This was originally written for BitchBuzz Go and look at their lovely website. I'll be writing a piece for them each week which I will cross-post here.
Following the coverage of the Rihanna and Chris Brown abuse incident has been almost universally depressing. First there was the harrowing photograph of her battered face that was leaked by police, Brown’s fans relentlessly blogging about how she must have deserved it and, most recently, people saying she’s using her ‘victim’ status to sell records. If there was ever an event that showed how wide-spread misconceptions about intimate partner violence are, this was it.
I was so pleased then that Rihanna decided that she felt strong enough to be interviewed. Commenters have said that they had admired her silence on the matter, that it is more dignified to keep quiet than to speak out. A lot of people would rather Rihanna remained quiet. Chris Brown beat her allegedly because she would not be silent, because she wanted answers about his behaviour. She should not have to be quiet now if she doesn't want to be.
Importantly, she didn't just have things to reveal about her personal experience. Although the details about what she endured in the car that night are the most immediately shocking part of all this, the fact that this experience is shared by so many other young women is the real controversy. Approximately one in four teenage young women experience violence and abuse from a partner. Clearly Rihanna is not alone.
And it seems she is acutely, painfully aware of this fact. A few weeks after Chris Brown beat her up, she flew to be with him. In the interview, she describes the confusion she felt about her feelings towards him. She wasn't able to cut herself of from him immediately, which is understandable. As Rihanna points out herself, women are often abused eight or nine times before they leave a violent partner for good. The problem is, Rihanna is a huge star, admired by millions of young women around the world, one in four of whom will experience violence from a partner. Concerned that other women will follow her example, Rihanna advises abused women to distance themselves from their relationship and act for themselves in their best interests, "...don't react off of love, eff love. Come out of the situation and look at it third person...because love is so blind."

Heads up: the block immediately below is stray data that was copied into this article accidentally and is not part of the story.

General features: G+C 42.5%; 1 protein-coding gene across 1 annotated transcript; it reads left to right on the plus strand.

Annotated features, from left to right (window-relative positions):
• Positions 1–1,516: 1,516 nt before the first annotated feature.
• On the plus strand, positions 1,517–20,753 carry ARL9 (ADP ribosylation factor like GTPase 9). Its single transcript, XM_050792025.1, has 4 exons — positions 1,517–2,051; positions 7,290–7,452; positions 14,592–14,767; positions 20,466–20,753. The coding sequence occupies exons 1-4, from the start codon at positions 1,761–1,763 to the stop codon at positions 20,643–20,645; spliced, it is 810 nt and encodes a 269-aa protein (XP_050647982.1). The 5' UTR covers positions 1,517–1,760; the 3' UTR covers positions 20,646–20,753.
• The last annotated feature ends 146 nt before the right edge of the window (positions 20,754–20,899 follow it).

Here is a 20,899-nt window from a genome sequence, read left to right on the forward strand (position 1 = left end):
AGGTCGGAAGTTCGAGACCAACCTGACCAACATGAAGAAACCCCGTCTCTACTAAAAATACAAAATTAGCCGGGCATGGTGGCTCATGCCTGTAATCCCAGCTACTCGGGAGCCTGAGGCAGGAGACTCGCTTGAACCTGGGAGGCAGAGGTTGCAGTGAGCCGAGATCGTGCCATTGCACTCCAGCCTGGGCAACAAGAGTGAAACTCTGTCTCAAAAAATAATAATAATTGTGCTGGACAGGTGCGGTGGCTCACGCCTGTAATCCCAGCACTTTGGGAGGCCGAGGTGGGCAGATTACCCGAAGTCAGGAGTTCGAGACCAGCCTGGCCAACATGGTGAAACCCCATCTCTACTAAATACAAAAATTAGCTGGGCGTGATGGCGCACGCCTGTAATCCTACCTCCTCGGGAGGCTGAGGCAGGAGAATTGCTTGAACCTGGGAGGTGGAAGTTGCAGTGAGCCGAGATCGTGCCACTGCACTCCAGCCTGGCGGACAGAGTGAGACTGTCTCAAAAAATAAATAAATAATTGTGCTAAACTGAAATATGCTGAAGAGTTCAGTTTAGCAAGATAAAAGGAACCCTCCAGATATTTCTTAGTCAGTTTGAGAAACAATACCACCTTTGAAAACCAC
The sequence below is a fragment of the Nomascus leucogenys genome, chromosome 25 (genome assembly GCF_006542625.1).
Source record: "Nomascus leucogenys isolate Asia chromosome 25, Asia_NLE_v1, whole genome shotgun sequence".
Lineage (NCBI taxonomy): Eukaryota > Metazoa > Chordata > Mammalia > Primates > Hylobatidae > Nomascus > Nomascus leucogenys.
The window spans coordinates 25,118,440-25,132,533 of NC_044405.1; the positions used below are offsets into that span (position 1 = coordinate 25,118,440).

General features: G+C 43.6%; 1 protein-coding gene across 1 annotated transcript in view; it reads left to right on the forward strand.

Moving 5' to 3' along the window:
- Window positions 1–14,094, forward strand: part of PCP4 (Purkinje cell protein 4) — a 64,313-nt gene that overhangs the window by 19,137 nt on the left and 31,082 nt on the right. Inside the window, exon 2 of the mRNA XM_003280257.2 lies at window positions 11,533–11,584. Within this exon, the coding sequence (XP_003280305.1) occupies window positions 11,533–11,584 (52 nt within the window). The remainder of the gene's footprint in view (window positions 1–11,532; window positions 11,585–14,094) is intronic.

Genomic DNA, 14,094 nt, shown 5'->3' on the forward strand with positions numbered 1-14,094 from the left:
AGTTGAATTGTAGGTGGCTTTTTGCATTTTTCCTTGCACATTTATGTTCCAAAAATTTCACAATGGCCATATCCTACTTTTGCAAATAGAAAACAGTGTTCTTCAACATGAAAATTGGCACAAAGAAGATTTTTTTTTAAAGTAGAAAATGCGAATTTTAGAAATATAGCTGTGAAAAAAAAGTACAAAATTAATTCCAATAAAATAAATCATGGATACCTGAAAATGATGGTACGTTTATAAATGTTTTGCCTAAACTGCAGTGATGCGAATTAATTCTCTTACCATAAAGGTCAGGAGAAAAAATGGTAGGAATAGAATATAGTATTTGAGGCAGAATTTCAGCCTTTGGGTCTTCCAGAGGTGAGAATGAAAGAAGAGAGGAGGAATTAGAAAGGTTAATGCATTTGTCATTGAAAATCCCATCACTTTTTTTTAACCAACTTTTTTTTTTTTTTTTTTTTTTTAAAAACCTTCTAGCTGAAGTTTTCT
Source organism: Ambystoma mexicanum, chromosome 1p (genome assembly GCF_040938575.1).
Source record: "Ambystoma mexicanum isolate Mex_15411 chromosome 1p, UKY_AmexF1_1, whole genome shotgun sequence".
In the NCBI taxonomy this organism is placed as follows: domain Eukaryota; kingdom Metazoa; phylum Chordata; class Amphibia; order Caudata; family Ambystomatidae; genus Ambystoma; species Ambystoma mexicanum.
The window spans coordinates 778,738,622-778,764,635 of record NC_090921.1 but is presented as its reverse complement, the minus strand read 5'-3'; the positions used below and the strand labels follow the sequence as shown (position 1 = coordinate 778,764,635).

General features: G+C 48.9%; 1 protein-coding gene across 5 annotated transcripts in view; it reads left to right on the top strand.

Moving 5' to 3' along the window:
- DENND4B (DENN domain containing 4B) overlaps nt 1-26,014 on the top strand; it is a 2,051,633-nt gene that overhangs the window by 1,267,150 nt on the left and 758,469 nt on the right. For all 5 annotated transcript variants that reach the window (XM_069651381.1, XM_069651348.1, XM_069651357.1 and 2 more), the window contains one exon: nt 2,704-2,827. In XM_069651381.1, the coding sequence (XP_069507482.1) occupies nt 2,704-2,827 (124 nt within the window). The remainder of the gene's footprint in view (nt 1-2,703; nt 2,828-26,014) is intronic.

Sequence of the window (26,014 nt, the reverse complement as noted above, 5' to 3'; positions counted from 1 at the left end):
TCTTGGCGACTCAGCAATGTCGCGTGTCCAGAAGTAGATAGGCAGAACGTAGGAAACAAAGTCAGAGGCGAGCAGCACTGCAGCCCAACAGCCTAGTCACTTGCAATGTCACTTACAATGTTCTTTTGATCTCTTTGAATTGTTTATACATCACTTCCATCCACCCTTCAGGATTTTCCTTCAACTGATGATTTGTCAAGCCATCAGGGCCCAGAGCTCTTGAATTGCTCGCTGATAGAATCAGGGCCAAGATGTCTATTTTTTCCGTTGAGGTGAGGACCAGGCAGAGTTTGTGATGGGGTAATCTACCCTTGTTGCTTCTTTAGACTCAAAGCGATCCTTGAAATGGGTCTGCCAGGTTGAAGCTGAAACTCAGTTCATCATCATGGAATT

Encouraging women to leave physically abusive situations is important, but it's also important to be able to recognise the early signs of an abusive relationship. Rihanna mentions that Chris Brown had 'shoved' her before this happened. Even now, after having been beaten by this man, Rihanna plays down the prior physical abuse because it didn't leave her bruised. Commonly, women see some of the tell-tale signs of an abusive partner as flattering or loving. Jealously is seen as romantic and rows are often off-set by charming apologies.
When people wonder why teenage girls stay with violent boyfriends, this is often the reason. Relationships in the media are often portrayed as tempestuous and arguments are just a sign of passion. But there is a fine line between passion and abuse and it's important that young women and men are educated as to where that line is. Hopefully Rihanna's bravery in talking so candidly about her experience will educate other women in her position and help them to see that they do not need to be ashamed or alone. As Rihanna says "I am strong...this happened to me, it could happen to anybody."
Monday, 16 November 2009
Posted by London Feminist/Queer/DIY at 12:01